Using agent-based modelling to simulate social-ecological systems across scales
Lippe, Melvin ; Bithell, Mike ; Gotts, Nick ; Natalini, Davide ; Barbrook-Johnson, Peter ; Giupponi, Carlo ; Hallier, Mareen ; Hofstede, Gert Jan ; Page, Christophe Le; Matthews, Robin B. ; Schlüter, Maja ; Smith, Peter ; Teglio, Andrea ; Thellmann, Kevin - \ 2019
Geoinformatica : an international journal on advances of computer science for geographic information systems 23 (2019)7. - ISSN 1384-6175 - p. 269 - 298.
ABM - Agent-based modelling - Cross-scale - SESs - Social-ecological systems
Agent-based modelling (ABM) simulates Social-Ecological-Systems (SESs) based on the decision-making and actions of individual actors or actor groups, their interactions with each other, and with ecosystems. Many ABM studies have focused at the scale of villages, rural landscapes, towns or cities. When considering a geographical, spatially-explicit domain, current ABM architecture is generally not easily translatable to a regional or global context, nor does it acknowledge SESs interactions across scales sufficiently; the model extent is usually determined by pragmatic considerations, which may well cut across dynamical boundaries. With a few exceptions, the internal structure of governments is not included when representing them as agents. This is partly due to the lack of theory about how to represent such as actors, and because they are not static over the time-scales typical for social changes to have significant effects. Moreover, the relevant scale of analysis is often not known a priori, being dynamically determined, and may itself vary with time and circumstances. There is a need for ABM to cross the gap between micro-scale actors and larger-scale environmental, infrastructural and political systems in a way that allows realistic spatial and temporal phenomena to emerge; this is vital for models to be useful for policy analysis in an era when global crises can be triggered by small numbers of micro-level actors. We aim with this thought-piece to suggest conceptual avenues for implementing ABM to simulate SESs across scales, and for using big data from social surveys, remote sensing or other sources for this purpose.
The resilience of social norms of cooperation under resource scarcity and inequality — An agent-based model on sharing water over two harvesting seasons
Nhim, Tum ; Richter, Andries ; Zhu, Xueqin - \ 2018
Ecological Complexity (2018). - ISSN 1476-945X
Agent-based modeling - Cooperation - Inequality - Resilience - Resource scarcity - Social-ecological systems
Water governance remains a challenge for human societies, especially when the variation in resource inflow is large and the resource users are heterogeneous. We analyze with a coupled social-ecological systems (SES) model how socioeconomic and environmental changes affect the resilience of social norms governing resource use. In our model, agents have access to water as a common-pool resource and allocate it between rainy and dry seasons. While it is socially optimal to save water for the dry season, it is individually optimal to take water immediately. In our model, punishment of norm violators is the mechanism that may sustain cooperation. We show that the resilience of social norms could be affected by changes in socioeconomic and environmental conditions. Particularly, we find that social norms may collapse in times of resource scarcity and variability, especially if several drivers act in concert. Finally, we find that user heterogeneity in the form of different skills and inequality in land endowments may undermine cooperation. This implies that climatic changes and increased inequality – both potential drivers in the field – may affect community resilience and may lead to an erosion of social norms.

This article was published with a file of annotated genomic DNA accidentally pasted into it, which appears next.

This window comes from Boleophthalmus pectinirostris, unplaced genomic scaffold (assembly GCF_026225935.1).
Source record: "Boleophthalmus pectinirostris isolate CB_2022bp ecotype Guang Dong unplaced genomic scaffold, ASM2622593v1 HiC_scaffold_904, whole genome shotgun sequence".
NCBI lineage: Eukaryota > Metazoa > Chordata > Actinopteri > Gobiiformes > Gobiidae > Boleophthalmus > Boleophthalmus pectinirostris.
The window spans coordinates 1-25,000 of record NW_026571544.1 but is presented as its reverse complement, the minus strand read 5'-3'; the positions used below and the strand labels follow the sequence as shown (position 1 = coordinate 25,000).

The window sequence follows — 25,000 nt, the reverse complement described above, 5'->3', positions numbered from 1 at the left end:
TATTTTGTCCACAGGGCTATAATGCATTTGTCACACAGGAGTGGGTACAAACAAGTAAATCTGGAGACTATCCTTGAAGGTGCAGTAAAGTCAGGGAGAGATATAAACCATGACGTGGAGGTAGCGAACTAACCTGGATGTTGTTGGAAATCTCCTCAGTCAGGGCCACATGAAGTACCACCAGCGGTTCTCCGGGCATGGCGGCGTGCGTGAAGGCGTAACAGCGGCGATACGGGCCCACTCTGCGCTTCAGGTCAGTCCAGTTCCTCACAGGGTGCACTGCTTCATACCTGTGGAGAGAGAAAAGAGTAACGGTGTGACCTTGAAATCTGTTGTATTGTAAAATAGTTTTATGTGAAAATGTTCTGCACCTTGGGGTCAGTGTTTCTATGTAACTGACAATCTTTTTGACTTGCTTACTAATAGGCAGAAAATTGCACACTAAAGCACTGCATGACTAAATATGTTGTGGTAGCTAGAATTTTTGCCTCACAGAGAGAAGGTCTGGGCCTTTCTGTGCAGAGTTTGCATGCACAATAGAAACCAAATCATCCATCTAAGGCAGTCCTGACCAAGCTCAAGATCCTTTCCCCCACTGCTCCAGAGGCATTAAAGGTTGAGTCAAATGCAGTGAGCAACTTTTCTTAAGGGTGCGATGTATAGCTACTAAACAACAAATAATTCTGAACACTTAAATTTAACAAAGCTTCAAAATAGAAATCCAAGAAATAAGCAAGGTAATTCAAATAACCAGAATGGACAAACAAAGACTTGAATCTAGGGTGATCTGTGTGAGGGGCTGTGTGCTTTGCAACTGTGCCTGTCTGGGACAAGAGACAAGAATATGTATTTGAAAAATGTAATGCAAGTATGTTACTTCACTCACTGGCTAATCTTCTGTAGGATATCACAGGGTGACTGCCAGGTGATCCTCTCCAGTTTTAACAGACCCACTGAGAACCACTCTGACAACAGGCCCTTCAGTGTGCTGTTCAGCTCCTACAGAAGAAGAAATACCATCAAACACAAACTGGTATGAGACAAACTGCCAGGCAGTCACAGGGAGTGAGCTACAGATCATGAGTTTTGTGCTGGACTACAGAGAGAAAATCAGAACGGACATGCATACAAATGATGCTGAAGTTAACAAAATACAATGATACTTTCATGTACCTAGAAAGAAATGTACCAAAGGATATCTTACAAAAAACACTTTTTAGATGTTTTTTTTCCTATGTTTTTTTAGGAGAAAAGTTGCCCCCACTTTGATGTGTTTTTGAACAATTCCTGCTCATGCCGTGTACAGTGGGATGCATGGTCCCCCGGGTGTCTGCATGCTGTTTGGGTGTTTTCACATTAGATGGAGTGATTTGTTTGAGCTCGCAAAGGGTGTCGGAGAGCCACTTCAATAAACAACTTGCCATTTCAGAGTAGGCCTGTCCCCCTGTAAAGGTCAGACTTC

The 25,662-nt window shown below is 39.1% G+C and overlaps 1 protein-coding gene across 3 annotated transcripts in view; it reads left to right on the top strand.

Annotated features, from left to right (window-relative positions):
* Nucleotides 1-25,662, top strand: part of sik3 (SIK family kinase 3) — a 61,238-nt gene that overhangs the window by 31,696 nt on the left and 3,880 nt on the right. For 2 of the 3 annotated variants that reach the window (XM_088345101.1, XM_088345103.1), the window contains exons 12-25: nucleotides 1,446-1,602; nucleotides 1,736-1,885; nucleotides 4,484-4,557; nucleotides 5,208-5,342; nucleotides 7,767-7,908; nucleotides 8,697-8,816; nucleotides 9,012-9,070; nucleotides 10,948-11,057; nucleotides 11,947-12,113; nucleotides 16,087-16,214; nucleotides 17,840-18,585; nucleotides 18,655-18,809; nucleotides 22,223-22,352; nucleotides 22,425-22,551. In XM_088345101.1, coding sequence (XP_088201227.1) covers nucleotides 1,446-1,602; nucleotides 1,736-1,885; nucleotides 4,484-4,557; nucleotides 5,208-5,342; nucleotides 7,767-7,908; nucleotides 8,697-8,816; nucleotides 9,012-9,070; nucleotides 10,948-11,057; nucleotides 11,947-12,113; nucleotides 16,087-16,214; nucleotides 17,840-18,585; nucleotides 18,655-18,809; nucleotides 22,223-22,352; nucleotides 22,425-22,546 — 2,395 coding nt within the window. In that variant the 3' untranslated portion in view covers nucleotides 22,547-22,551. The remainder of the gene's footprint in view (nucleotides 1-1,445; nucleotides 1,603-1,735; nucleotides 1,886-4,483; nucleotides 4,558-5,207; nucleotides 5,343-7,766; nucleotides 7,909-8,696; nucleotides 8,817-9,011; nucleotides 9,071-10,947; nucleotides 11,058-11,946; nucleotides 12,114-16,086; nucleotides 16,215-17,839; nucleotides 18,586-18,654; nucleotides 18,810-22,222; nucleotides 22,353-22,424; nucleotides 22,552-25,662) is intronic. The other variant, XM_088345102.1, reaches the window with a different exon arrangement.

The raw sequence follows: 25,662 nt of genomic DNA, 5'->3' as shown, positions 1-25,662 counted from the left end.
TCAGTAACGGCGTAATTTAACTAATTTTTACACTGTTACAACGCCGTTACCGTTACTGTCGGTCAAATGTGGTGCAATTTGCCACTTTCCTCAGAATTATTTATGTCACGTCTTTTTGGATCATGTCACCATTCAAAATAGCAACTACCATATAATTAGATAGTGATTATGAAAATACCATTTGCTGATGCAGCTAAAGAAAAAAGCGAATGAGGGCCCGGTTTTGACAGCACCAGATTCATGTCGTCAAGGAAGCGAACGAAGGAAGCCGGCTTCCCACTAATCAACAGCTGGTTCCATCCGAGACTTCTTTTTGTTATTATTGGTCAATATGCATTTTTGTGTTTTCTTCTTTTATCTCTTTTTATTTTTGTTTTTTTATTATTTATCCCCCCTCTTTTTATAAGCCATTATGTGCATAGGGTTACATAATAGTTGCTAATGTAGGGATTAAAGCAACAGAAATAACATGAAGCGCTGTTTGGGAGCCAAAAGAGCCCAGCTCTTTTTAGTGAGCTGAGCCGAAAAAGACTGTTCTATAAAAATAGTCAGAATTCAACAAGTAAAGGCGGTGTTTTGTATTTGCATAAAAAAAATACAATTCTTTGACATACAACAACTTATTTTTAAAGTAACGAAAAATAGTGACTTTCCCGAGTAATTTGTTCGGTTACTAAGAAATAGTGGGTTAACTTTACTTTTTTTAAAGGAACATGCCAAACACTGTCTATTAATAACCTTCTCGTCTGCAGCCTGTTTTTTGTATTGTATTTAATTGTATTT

Self-organizing processes in urban green commons. The case of the Angachilla wetland, Valdivia-Chile
Correa, Heidy ; Blanco-Wells, Gustavo ; Barrena, José ; Tacón, Alberto - \ 2018
International Journal of the Commons 12 (2018)1. - ISSN 1875-0281 - p. 573 - 595.
Chile - Self-organization - Social-ecological systems - Urban green commons - Wetlands
This article focuses on self-organizing processes in contested urban social-ecological systems. It analyzes a wetland conservation program and civic management effort in the Angachilla sector of the city of Valdivia, Chile in a 15-year time frame. The aim is to understand what triggers collective actions and self-organization in the attempts of preserving an urban green common. The study uses a qualitative approach based on action-research methodologies. It examines key variables influencing self-organizing processes; including social-environmental crises, governance vacuums, wetland valuation, and leadership. It also discusses collective strategies for the transformation of negative feedback loops, such as norms and regulations detrimental to wetland protection, and those related to resistance to change of wetland surface area due to unregulated urbanization. From an Urban Green Commons perspective, this work illustrates the complexity of dealing with contested nature, making it a resource difficult to govern collectively given all the different interests and values in place. It also shows that there have been successful periods of active wetland management that have influenced active democratic processes regarding land use and land use change in the city.